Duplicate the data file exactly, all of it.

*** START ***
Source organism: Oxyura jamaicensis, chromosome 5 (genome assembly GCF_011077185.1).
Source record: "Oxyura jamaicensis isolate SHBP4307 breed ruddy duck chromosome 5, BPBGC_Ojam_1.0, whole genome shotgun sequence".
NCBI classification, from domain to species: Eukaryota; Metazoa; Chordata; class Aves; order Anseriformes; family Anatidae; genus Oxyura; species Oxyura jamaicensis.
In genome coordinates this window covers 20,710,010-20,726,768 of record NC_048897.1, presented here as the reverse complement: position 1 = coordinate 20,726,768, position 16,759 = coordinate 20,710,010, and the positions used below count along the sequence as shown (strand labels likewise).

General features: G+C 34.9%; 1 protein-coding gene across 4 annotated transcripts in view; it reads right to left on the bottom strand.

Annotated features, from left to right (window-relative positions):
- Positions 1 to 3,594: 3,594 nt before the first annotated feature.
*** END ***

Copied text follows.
Source organism: Oxyura jamaicensis, chromosome 5 (genome assembly GCF_011077185.1).
Source record: "Oxyura jamaicensis isolate SHBP4307 breed ruddy duck chromosome 5, BPBGC_Ojam_1.0, whole genome shotgun sequence".
NCBI classification, from domain to species: Eukaryota; Metazoa; Chordata; class Aves; order Anseriformes; family Anatidae; genus Oxyura; species Oxyura jamaicensis.
In genome coordinates this window covers 20,710,010-20,726,768 of record NC_048897.1, presented here as the reverse complement: position 1 = coordinate 20,726,768, position 16,759 = coordinate 20,710,010, and the positions used below count along the sequence as shown (strand labels likewise).

General features: G+C 34.9%; 1 protein-coding gene across 4 annotated transcripts in view; it reads right to left on the bottom strand.

Annotated features, from left to right (window-relative positions):
- Positions 1 to 3,594: 3,594 nt before the first annotated feature.